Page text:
Travel Insurance Can Help with Trip Delays and Interruptions

Recent airport delays caused by bomb threats and bad weather have disrupted hundreds of thousands of travel plans around the world. Missed or delayed connections, cancelled flights, and hours spent in security lineups cost you money and can shatter plans you have been putting together for months.

Travel insurance trip interruption and cancellation benefits can’t make up for the loss of well-earned holiday time, but they can minimize your disruption, pay for unscheduled hotel bills and meals, cover alternate travel arrangements, and help you catch up on what is left of your vacation.

But travel insurance doesn’t cover everything—no matter what some travel agent may tell you. It has exclusions and limitations. It’s not going to reimburse a plane ticket or cruise tariff if the carrier promises only a credit for a later voyage; technically, that’s not a loss, and insurers only cover losses. It’s not going to put you up in the fanciest hotel in town if your flight is cancelled and you’re forced to sleep over (and then only if your airline doesn’t pay the cost). It’s not going to pay for five days in London if you could have gotten home in two. It’s not going to pay for a missed airline connection if you didn’t leave enough time for the connection to be made in the first place (i.e., two hours at a minimum).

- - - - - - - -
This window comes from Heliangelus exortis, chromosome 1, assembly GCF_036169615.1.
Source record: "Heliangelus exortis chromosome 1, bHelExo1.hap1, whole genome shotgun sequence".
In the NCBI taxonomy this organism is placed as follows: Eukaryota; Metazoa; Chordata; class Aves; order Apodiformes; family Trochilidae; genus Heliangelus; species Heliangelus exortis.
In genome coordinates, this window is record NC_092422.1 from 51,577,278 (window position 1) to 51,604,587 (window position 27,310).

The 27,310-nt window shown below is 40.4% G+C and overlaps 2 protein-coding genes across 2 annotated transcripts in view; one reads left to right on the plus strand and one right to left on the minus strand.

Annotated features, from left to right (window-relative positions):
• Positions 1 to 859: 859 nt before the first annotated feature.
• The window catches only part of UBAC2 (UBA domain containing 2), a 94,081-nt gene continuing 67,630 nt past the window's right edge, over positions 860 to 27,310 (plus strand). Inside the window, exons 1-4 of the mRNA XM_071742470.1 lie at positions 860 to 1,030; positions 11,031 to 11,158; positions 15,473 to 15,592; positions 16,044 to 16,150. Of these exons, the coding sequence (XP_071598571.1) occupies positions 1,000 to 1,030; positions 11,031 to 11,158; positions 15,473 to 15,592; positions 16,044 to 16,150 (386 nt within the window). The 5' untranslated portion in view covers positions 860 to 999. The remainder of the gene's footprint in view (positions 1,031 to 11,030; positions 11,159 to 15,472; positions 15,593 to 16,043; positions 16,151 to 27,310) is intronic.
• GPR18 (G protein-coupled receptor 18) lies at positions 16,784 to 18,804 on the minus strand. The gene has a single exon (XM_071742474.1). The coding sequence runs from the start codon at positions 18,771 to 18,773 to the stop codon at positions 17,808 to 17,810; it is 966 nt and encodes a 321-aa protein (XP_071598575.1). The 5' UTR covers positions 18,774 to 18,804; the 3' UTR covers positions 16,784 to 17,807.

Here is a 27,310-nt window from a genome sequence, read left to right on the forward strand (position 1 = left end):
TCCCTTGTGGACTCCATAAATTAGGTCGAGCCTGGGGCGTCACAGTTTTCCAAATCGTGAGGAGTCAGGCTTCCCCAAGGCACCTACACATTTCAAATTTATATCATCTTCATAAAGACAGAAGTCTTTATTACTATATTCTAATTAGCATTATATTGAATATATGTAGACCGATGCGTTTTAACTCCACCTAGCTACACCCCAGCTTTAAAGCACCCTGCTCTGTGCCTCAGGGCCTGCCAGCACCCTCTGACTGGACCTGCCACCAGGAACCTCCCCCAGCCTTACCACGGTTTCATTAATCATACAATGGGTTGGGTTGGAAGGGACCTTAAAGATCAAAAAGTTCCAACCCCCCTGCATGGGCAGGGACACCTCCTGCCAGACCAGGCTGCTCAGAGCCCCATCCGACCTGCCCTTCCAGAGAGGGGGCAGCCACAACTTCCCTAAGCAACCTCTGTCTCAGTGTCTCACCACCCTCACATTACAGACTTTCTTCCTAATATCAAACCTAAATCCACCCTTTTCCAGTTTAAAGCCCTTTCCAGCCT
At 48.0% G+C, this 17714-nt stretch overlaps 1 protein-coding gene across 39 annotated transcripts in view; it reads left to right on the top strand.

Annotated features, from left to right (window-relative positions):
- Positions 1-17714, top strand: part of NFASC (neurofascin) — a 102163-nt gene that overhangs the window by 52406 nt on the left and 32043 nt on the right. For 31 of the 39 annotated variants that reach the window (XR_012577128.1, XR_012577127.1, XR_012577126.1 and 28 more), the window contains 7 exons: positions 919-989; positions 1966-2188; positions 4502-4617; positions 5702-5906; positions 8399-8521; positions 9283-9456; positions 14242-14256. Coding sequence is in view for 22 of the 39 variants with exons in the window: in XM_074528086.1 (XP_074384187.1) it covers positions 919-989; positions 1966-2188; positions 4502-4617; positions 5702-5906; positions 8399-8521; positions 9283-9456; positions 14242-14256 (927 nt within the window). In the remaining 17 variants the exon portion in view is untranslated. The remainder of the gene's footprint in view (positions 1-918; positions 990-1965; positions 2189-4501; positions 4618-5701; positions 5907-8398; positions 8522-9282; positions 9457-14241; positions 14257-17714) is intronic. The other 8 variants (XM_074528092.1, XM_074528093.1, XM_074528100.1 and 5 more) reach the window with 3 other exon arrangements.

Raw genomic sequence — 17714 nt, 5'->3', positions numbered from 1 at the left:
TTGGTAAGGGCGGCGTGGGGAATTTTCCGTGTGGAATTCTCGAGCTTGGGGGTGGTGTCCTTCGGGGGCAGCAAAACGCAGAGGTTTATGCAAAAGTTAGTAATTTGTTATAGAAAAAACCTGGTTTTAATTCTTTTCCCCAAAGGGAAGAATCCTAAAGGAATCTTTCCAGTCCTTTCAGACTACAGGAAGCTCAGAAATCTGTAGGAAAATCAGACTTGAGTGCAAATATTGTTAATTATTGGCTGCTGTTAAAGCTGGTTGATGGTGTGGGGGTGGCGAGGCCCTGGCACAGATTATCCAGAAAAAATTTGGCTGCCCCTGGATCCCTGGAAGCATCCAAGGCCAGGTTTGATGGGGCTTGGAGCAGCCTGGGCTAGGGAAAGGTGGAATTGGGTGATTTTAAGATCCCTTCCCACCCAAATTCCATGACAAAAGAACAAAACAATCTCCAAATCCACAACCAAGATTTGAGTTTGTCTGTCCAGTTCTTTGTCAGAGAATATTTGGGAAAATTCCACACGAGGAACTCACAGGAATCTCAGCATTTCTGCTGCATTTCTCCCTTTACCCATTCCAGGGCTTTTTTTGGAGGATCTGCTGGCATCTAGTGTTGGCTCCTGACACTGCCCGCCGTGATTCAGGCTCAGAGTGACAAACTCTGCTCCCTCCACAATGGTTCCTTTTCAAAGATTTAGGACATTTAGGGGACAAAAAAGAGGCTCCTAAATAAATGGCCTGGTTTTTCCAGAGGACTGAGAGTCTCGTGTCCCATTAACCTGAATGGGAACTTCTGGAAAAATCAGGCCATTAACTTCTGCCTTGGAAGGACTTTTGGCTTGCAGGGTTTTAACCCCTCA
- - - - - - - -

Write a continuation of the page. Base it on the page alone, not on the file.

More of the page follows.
The bottom line is that trip delay and interruption insurance is an absolute necessity in these uncertain times, but before you buy (and you should only buy from a professional who specializes in or knows travel insurance), know what the exclusions are. Ask. And then read them for yourself.

Travel insurers will also only pay for the portion of prepaid fees you can’t get back from your destination hotel, or airline, or cruise ship, or tour package. Again, it will only pay for actual losses that are beyond your control. That’s all it’s designed to do. For example, if you decide to head into a hurricane zone in August after an official hurricane warning has been posted, don’t expect a refund if you’re blown away. The same thing goes for a trip you decide to make to a part of the world that your government has officially warned against travelling to.

All travel insurers now offer trip delay or interruption insurance. Check it out. It’s a good deal if you know what to expect of it.

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